Starbucks Center, Seattle, WA
Starbucks Center is a nationally recognized redevelopment of a large, functionally obsolescent warehouse building, serving as a catalyst for the revitalization of the SODO District neighborhood. At just over 2,100,000 square feet on 17 acres of urban industrial land, Starbucks Center is a one-of-a-kind mixed-use facility, which blends retail, office, warehousing, light-manufacturing and distribution functions. Nitze-Stagen manages the day-to-day operations.
Built in 1912 by the Union Pacific Railroad to lure Sears, Roebuck & Co. to Seattle, the original building was constructed of heavy timbers sourced from the historic Yesler Mill. Emboldened by the sale of lady’s undergarments to Alaska, Sears built an 800,000 square foot addition in 1914 which, at the time of its completion, created the largest structure west of Chicago. In 1925 Sears opened a retail store at the site which, until it closed its doors in 2014, was the oldest continuously operating Sears store in the world. With building additions in 1945, 1956, 1965, 1974 and 2001, the complex is thought to be the largest multi-tenanted building west of the Mississippi.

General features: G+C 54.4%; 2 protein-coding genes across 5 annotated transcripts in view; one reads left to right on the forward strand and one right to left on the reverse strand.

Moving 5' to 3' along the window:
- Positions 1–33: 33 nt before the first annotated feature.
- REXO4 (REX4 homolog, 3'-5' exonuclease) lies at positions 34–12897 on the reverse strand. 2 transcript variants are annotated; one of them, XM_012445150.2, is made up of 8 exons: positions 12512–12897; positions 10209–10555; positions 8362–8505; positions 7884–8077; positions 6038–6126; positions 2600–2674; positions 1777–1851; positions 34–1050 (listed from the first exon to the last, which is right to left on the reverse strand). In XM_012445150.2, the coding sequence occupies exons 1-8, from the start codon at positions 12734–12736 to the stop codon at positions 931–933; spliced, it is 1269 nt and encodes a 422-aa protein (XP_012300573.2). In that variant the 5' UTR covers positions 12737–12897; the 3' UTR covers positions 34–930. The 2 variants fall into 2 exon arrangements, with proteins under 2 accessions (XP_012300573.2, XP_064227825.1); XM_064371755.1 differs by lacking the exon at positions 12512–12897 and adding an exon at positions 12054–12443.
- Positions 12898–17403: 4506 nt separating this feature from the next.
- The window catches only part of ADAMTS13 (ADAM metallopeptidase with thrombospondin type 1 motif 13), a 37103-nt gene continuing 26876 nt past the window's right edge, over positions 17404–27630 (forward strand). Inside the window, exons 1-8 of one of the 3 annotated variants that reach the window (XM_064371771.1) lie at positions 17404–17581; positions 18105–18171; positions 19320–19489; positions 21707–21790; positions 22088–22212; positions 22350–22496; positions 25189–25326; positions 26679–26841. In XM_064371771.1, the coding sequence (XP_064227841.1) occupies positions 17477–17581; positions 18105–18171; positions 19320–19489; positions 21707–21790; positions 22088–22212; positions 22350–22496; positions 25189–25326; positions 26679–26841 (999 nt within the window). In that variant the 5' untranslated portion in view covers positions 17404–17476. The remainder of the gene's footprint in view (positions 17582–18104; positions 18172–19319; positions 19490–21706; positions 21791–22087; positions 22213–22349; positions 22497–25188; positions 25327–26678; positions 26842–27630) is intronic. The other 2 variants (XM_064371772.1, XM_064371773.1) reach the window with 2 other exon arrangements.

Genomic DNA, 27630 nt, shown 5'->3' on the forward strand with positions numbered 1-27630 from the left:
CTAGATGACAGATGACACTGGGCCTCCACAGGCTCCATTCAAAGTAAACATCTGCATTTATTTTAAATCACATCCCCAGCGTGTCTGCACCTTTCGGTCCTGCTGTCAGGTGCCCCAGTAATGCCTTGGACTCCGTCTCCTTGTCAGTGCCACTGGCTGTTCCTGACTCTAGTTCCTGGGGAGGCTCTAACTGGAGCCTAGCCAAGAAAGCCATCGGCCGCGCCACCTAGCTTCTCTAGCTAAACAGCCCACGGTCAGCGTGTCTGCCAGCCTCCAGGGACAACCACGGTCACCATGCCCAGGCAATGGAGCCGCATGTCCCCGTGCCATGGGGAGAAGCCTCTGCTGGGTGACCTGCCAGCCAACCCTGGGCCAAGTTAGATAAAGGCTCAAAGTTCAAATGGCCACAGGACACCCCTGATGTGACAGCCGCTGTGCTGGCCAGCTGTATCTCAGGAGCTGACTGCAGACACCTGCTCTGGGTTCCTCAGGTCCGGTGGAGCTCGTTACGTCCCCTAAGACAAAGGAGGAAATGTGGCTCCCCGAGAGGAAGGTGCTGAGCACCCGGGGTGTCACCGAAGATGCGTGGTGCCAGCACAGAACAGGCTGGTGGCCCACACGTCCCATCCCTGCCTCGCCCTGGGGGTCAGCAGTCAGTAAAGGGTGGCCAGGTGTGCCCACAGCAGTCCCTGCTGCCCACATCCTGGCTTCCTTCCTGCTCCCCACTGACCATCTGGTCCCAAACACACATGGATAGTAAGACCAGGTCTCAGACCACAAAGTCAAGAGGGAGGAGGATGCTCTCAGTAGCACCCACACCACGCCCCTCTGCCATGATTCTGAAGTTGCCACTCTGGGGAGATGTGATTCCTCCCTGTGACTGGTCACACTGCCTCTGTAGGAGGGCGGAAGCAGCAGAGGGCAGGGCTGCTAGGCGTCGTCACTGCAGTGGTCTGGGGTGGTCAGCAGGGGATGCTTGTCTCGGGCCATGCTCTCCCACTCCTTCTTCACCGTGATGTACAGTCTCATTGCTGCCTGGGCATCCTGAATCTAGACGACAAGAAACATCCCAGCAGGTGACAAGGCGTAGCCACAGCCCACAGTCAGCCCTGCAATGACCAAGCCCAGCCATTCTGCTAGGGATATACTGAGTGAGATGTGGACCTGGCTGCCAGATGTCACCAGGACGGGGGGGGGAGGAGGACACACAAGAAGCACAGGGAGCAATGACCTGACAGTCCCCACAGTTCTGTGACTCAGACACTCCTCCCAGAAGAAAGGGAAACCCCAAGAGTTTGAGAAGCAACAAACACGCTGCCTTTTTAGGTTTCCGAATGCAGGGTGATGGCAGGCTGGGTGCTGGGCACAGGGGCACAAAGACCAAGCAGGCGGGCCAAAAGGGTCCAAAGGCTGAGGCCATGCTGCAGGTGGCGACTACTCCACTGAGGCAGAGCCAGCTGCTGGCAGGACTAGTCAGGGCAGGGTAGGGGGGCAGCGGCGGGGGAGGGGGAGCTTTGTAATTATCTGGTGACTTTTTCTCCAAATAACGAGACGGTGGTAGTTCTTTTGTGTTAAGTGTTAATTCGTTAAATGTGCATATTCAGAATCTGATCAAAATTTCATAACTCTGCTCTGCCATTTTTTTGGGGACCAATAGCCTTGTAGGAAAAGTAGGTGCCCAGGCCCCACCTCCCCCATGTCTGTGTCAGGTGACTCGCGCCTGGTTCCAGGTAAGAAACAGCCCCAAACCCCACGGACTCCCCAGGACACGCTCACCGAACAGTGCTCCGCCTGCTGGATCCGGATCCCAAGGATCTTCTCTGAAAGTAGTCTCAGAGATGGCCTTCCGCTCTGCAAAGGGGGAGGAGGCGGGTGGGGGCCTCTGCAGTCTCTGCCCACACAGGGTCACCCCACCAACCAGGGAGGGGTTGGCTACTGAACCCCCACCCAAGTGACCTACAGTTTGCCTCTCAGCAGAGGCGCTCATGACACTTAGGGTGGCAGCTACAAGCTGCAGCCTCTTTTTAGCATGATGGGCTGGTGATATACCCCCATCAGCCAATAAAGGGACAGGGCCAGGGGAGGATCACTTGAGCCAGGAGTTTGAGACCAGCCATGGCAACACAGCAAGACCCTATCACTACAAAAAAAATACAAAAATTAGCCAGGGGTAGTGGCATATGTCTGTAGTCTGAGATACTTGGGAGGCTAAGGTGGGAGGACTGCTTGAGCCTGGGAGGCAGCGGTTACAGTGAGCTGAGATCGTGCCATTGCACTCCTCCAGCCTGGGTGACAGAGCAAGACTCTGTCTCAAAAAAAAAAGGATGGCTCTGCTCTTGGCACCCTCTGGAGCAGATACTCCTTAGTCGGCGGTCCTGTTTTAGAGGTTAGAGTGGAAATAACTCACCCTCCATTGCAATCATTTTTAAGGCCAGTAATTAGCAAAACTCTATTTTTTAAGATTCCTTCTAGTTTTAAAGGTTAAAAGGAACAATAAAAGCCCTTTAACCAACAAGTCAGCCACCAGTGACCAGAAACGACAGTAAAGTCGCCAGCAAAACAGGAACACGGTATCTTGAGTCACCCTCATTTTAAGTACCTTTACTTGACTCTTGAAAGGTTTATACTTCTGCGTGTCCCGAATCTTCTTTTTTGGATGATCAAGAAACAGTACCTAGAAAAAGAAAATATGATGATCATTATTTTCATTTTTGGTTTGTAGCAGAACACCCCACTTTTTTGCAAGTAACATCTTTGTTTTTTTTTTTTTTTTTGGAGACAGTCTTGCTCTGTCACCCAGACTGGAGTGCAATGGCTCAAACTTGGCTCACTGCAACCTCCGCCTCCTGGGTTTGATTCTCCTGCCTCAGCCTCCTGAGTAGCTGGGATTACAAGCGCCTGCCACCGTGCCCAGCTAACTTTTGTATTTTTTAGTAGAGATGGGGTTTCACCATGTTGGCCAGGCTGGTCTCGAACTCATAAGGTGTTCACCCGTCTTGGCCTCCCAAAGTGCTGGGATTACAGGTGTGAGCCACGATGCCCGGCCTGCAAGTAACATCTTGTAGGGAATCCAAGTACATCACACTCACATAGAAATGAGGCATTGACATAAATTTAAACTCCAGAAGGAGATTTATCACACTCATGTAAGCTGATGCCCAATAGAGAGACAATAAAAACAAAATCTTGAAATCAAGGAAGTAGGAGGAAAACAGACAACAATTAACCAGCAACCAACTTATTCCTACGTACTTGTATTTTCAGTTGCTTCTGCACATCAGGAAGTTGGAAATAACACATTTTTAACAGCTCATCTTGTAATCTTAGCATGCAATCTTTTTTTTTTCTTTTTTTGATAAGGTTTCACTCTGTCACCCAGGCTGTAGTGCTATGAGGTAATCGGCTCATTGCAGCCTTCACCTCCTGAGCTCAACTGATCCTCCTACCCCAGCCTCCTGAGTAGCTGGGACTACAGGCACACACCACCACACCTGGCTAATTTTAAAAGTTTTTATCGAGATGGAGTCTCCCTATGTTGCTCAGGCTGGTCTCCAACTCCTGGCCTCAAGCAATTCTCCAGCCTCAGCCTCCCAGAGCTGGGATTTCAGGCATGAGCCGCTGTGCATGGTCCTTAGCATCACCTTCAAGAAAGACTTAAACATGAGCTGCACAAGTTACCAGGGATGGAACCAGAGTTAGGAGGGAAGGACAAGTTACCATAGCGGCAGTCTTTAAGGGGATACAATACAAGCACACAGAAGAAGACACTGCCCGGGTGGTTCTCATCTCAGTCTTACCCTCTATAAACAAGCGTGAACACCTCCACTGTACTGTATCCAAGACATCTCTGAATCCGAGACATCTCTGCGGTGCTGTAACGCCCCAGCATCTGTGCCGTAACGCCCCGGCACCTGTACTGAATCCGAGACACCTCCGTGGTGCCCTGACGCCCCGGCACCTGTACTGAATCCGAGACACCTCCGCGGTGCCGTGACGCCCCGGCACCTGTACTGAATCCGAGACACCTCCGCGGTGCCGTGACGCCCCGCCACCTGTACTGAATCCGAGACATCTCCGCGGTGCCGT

Nitze-Stagen has renovated the building and preserved its historical heritage while adding modern technology and structural upgrades. It completed a full seismic upgrade of the building in 2003. The building is currently home to numerous tenants, and serves as the world headquarters for the Starbucks Coffee Company.
1130 Rainier, Seattle, WA